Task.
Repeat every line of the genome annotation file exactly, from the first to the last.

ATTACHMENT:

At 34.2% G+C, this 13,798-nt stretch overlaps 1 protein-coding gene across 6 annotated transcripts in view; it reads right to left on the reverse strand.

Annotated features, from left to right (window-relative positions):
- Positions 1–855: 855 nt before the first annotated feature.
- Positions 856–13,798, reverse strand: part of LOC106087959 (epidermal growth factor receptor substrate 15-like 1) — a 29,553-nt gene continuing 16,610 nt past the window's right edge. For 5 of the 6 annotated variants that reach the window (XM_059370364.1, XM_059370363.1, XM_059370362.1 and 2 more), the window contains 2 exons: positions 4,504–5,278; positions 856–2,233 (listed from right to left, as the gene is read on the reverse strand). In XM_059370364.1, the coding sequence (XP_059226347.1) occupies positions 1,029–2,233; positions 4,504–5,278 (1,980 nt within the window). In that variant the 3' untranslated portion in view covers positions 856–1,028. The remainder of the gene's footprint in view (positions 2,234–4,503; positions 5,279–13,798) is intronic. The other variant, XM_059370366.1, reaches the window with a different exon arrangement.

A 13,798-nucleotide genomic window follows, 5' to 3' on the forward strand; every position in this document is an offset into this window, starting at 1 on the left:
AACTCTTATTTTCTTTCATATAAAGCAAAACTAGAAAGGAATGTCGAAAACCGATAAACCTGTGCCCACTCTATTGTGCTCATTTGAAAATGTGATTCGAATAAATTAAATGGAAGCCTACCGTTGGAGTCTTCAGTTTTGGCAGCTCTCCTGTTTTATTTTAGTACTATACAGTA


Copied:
At 34.2% G+C, this 13,798-nt stretch overlaps 1 protein-coding gene across 6 annotated transcripts in view; it reads right to left on the reverse strand.

Annotated features, from left to right (window-relative positions):
- Positions 1–855: 855 nt before the first annotated feature.
- Positions 856–13,798, reverse strand: part of LOC106087959 (epidermal growth factor receptor substrate 15-like 1) — a 29,553-nt gene continuing 16,610 nt past the window's right edge. For 5 of the 6 annotated variants that reach the window (XM_059370364.1, XM_059370363.1, XM_059370362.1 and 2 more), the window contains 2 exons: positions 4,504–5,278; positions 856–2,233 (listed from right to left, as the gene is read on the reverse strand). In XM_059370364.1, the coding sequence (XP_059226347.1) occupies positions 1,029–2,233; positions 4,504–5,278 (1,980 nt within the window). In that variant the 3' untranslated portion in view covers positions 856–1,028. The remainder of the gene's footprint in view (positions 2,234–4,503; positions 5,279–13,798) is intronic. The other variant, XM_059370366.1, reaches the window with a different exon arrangement.

A 13,798-nucleotide genomic window follows, 5' to 3' on the forward strand; every position in this document is an offset into this window, starting at 1 on the left:
AACTCTTATTTTCTTTCATATAAAGCAAAACTAGAAAGGAATGTCGAAAACCGATAAACCTGTGCCCACTCTATTGTGCTCATTTGAAAATGTGATTCGAATAAATTAAATGGAAGCCTACCGTTGGAGTCTTCAGTTTTGGCAGCTCTCCTGTTTTATTTTAGTACTATACAGTA